Sage Igniter 590-4 ReviewSeptember 7, 2018
- Excellent performance in windy conditions
- Great at casting distance
- Light swing-weight
- Made in the USA
- Limited accuracy
- Poor performance at short distance
- Can be difficult to cast, especially for novices
- Modest versatility
The Sage bills their new Igniter as an ultra-fast weapon designed to “handle the most technical conditions” an angler could face: Strong winds, heavy rigs, and big waters. During extensive use in a wide range of conditions, we found the Igniter more than lived up to that billing. The rod is capable of powering line through the worst winds, and reaching remarkable distances while providing solid accuracy in the cast. The Igniter requires a fast, aggressive casting action but when properly loaded, the rod is a sharp-shooting cannon.
Weight, balance, and general feel
For all its power and line control, the Igniter sports a modest weight and, thanks in part to a superb balance, a very low swing-weight. As a result, a long day of casting this ultra-fast action rod is not nearly as tiring as it should be – though the Igniter does demand a fast casting action that can be taxing, the low swing-weight presents a good counter-balance to those power demands. The result is a powerful rod that doesn’t leave anglers with excessive arm fatigue at the end of the day.
The Igniter sports a double-wells cork grip with shallow wells and a wide thumb ridge. Most of the testers praised the comfort of the grip, though a few of the casters deemed the grip a bit too beefy. These are the same anglers who personally favor the traditional ‘cigar’ half-wells grip, though, so the gripes about the grip can be credited to personal preferences rather than design flaws.
The Sage Igniter reached distances better than just about any rod this team has tested. Indeed, the Igniter proved to be able to cast farther than our previous distance record-setter (the Orvis Helios 3-D). The Igniter was designed specifically to handle tough conditions, big flies, and long distances, and the rod exceeds through design standards. We were able to power big hopper through 20-miles-per-hour winds on a regular basis, easily reaching fish-holding waters that other anglers with less powerful rods weren’t able to access.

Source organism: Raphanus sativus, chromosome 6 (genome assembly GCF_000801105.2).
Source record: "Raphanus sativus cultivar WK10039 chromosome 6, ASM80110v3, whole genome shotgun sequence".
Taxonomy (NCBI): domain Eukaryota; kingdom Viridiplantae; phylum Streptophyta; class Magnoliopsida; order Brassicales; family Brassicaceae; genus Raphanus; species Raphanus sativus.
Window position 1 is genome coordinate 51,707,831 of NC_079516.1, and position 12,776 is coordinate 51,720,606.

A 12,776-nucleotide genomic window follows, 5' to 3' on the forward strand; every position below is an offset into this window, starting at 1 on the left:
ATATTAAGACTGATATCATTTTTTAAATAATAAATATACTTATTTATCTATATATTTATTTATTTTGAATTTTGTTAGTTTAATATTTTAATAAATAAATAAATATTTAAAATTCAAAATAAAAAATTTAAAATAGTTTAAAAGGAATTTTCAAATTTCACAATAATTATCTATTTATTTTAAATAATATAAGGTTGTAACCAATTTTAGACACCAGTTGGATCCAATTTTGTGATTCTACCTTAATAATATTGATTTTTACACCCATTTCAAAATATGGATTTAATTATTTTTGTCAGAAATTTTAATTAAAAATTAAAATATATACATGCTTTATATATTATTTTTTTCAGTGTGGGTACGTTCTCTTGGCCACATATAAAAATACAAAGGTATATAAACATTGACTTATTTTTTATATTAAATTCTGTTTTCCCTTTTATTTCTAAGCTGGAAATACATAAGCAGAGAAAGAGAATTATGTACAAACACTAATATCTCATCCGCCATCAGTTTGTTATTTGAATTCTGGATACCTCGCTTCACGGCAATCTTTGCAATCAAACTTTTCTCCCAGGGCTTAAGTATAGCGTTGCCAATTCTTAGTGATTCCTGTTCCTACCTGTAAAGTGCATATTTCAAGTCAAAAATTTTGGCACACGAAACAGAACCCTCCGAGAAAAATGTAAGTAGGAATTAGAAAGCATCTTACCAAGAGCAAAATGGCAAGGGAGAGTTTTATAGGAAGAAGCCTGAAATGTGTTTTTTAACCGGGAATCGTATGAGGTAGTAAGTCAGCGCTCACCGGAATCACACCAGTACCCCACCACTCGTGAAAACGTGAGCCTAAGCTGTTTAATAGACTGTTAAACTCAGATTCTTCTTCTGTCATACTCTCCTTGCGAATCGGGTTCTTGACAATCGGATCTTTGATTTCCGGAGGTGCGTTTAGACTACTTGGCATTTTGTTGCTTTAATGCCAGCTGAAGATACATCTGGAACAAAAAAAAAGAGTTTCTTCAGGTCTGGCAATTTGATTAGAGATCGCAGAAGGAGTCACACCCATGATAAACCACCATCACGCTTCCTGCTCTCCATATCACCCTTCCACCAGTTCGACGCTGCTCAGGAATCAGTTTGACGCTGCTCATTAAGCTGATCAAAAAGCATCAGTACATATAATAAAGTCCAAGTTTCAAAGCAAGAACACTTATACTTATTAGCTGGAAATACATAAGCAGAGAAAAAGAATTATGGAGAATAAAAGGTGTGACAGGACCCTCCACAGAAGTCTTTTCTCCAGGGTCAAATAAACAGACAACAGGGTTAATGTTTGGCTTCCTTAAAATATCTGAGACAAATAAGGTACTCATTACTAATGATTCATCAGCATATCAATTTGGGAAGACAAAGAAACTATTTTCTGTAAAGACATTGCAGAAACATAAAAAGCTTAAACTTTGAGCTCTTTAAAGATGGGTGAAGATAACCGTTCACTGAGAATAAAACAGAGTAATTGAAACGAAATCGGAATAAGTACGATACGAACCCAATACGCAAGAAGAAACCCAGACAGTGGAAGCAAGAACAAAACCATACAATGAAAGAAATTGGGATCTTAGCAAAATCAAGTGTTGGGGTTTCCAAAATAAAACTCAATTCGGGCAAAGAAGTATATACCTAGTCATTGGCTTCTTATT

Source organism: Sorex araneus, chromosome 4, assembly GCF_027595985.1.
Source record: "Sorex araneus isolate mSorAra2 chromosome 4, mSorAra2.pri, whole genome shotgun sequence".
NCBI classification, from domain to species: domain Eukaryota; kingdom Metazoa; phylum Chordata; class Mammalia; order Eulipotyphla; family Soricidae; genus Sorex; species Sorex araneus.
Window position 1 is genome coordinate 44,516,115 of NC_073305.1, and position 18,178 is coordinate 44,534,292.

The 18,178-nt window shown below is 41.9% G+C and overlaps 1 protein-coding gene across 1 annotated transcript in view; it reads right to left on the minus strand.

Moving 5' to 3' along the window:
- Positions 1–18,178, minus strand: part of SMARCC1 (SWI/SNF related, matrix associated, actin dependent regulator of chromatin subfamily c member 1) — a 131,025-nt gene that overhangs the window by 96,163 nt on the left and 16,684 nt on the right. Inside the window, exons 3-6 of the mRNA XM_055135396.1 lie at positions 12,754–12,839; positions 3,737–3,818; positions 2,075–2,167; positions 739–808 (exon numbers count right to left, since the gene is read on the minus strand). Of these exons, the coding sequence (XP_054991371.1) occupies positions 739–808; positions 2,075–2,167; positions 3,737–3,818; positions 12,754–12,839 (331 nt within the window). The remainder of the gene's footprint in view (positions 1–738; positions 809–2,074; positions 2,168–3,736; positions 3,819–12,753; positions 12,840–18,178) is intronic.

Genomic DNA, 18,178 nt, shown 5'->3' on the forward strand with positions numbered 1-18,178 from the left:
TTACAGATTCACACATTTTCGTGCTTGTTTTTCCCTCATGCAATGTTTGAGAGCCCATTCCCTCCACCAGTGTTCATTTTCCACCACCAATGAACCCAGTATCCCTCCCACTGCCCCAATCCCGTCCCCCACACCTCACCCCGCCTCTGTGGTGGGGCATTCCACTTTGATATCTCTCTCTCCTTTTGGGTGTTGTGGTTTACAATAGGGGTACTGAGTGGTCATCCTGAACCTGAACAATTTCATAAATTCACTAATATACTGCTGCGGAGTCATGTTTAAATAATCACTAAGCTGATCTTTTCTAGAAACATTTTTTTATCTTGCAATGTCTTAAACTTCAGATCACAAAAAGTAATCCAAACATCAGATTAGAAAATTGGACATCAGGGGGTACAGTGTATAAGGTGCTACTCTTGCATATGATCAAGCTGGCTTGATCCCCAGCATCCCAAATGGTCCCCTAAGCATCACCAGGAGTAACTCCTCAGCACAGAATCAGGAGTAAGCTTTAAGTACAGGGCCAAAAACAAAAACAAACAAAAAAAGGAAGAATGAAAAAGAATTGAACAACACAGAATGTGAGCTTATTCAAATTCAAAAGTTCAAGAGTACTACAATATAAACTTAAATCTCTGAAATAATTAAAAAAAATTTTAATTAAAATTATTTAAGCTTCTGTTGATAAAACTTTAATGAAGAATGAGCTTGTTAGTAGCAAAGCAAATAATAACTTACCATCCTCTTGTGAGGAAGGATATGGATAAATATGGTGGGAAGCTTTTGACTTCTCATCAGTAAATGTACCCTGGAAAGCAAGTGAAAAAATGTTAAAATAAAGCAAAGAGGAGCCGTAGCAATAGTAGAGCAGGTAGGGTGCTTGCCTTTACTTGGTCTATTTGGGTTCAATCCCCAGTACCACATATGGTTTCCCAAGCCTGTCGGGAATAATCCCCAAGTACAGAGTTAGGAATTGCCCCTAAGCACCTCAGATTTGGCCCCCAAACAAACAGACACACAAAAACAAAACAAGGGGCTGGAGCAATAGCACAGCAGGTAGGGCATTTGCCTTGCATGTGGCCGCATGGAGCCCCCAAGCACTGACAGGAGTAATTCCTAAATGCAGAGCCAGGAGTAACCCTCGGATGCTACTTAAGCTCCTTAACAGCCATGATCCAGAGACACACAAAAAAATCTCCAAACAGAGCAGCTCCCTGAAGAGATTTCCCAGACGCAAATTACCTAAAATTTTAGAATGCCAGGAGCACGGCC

When considering casting accuracy, the Igniter has two tales to tell. When properly loaded (i.e., when casting more than 25 feet), the Igniter earns sharp-shooter marks. This Sage rod seems to present better as conditions get tough. Long casts, casts across the wind, and casts of heavy multi-fly rigs focus the Igniter. Or perhaps it’s just that the Igniter overpowers those impossible conditions so much better than other rods could, making its accuracy seem that much better since other rods lose so much accuracy in the same conditions. Regardless, when power and accuracy are both vital, the Igniter showed it can perform where few other rods could.
On the other hand, when fish were found closer in, the Igniter refused to cooperate. The rod wants to through long lines, and casts of less than 25 feet were a struggle. The Igniter just won’t load properly with less than 20-25 feet of line extended.
Once tied into a fish, the Sage Igniter proved a deft hand in controlling the fish. The fast-action rod clearly has the backbone needed to overpower a hard-fighting fish. But we were pleasantly surprised to find the Igniter also has the gentle touch needed to finesse in a fish when casting light leaders and small flies. The Igniter ensured we could get fish safely into the net regardless of our terminal gear, and the water conditions in which we hooked it.
When looking only at versatility in terms of casting distance, the Igniter struggles. It is a powerful weapon at distance but struggles to hand accurate, soft casts at close range. But the Igniter earned high marks in versatility when we consider the range of flies and fishing conditions it can handle. During testing on the wild, remote waters of Idaho’s Middle Fork Salmon, we cast tiny dry flies 50 feet across the width of the river to rising fish. The same day, we threw heavy, fat foam hoppers into stiff afternoon winds. When we later hit the slower, deeper waters of the main stem of the Salmon, the Igniter tossed big stonefly nymph rigs fitted with heavy tin split shot and big bubble indicators with equal ease. That’s often the type of versatility a trout-hunting angler will need from their go-to rod.
It does a lot, not enough to be a true jack-of-all-trade rod. The lack of short casting accuracy and ease makes limits its suitability as a quiver-of-one trout rod.
Dan Nelson- Managing Editor & Fly Fishing Editor
Dan Nelson is GearInstitute.com's Managing Editor & fly fishing editor. He is based in the Pacific Northwest.